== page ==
Age, Education Affect Post-Sick Leave Transition to Disability
Twenty percent of Norwegian group with two-month work absence later went on disability
28 june 2009-- In adults with musculoskeletal disorders who had a lengthy sickness-related work absence, their age, diagnosis, and socioeconomic factors predicted their transition to disability pension in following years, according to research published in the June 15 issue of Spine.
Sturla Gjesdal, M.D., of the University of Bergen in Norway, and colleagues analyzed data from more than 60,000 individuals with musculoskeletal disorders who had an episode of sickness absence lasting more than eight weeks in 1997. Participants were followed up for five years to track their transition to disability pension.
The researchers found that 20 percent overall obtained disability pension during follow-up. Compared to fractures and injuries, relative risk of disability pension was higher for rheumatoid arthritis (4.2), myalgia/fibromyalgia (3.3), osteoarthrosis (2.8), and back problems (2.0). The authors further note that age most strongly predicted disability pension, followed by education and income.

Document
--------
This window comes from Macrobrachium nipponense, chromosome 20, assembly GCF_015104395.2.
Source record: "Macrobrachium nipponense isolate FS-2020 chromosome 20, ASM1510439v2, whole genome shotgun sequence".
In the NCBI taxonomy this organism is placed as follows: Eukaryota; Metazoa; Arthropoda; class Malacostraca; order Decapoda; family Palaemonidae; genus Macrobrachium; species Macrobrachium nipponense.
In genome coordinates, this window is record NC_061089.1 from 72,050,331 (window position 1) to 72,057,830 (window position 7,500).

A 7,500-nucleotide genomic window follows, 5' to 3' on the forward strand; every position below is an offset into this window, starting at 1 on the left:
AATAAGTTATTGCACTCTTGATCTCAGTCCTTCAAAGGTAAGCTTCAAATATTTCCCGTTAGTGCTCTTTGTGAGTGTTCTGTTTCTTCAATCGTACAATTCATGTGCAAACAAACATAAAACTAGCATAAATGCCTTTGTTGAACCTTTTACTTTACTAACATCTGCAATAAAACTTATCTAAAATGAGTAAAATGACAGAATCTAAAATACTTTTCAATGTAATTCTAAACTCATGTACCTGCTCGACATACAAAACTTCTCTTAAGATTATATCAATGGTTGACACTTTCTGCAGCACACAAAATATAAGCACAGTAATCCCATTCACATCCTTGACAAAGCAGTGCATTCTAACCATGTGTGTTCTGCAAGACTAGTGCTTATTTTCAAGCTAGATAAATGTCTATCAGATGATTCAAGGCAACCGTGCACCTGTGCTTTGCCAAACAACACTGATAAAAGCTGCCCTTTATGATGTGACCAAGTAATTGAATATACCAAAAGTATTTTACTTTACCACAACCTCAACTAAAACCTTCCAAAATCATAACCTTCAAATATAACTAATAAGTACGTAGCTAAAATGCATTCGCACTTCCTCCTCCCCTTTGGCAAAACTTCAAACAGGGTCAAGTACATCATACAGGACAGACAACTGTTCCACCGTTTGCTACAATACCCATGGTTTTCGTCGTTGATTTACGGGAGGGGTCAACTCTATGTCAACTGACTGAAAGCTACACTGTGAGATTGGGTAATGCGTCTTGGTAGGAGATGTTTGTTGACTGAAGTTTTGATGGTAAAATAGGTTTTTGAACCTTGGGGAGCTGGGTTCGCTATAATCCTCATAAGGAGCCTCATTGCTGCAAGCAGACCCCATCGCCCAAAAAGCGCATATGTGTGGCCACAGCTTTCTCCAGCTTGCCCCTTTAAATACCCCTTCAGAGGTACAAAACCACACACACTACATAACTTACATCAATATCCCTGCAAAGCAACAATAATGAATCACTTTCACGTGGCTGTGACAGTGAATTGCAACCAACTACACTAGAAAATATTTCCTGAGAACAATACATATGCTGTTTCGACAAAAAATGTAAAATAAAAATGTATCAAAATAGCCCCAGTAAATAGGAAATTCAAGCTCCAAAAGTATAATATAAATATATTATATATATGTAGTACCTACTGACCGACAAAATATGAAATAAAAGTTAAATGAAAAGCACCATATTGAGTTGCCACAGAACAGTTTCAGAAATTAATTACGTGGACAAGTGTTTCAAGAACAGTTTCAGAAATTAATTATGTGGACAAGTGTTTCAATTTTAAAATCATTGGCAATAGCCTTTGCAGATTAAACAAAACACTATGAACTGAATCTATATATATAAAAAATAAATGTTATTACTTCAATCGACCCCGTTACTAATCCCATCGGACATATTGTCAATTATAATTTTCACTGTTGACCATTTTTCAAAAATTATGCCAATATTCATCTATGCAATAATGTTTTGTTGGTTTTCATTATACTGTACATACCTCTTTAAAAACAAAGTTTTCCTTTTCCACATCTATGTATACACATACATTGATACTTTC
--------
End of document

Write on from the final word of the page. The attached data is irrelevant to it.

"The study showed that the long-term prognosis differed substantially between subgroups of musculoskeletal disorders. This points to the need to go beyond the general label musculoskeletal, when the risk of permanent disability among sickness absentees is studied," the authors write. "The estimates in this article for Norwegians on sick leave cannot be directly generalized to the United States, but the main results regarding diagnostic and social risks may have a bearing on cases with similar medical conditions, who meet the Social Security Disability Insurance earnings criteria."